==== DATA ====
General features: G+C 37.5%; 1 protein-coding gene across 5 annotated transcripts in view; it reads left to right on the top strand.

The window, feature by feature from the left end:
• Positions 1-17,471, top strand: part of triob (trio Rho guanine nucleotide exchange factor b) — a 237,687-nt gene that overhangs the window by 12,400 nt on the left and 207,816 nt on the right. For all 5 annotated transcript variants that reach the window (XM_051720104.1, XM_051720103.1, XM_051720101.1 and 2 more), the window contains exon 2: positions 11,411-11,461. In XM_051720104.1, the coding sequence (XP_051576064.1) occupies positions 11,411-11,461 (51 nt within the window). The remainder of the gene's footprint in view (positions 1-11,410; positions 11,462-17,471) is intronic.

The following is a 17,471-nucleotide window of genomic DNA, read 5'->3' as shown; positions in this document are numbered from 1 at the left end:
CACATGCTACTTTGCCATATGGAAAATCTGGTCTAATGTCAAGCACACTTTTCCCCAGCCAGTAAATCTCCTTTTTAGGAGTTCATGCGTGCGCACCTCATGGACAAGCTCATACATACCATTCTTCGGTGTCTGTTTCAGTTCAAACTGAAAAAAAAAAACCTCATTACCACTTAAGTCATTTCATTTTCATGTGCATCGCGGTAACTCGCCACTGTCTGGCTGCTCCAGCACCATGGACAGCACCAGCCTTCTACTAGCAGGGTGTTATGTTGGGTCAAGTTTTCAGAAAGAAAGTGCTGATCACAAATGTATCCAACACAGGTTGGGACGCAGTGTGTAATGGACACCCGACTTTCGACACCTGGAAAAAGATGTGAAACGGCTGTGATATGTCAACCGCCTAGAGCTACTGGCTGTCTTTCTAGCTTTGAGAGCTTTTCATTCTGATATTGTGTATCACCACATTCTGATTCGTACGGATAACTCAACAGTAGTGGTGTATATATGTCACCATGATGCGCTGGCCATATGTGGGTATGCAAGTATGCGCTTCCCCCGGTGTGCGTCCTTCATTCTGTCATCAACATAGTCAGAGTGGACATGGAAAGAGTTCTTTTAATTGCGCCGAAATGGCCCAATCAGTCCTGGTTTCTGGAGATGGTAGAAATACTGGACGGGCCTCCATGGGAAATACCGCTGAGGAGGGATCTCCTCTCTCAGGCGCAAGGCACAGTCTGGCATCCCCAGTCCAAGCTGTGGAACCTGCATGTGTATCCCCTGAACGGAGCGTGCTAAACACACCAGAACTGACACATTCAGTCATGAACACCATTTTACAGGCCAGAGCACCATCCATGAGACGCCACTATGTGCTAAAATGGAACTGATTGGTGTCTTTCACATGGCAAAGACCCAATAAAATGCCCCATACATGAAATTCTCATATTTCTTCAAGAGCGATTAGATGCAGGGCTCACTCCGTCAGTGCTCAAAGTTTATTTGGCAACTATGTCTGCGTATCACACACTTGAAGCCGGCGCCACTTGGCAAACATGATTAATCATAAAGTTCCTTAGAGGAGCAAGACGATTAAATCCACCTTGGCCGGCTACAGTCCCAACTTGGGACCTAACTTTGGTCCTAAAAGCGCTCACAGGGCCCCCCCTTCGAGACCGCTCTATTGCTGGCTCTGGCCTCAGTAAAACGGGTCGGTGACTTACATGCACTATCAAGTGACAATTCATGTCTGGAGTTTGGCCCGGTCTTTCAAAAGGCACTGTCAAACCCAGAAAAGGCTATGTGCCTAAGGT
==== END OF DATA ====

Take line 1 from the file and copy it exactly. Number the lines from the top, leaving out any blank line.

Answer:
General features: G+C 37.5%; 1 protein-coding gene across 5 annotated transcripts in view; it reads left to right on the top strand.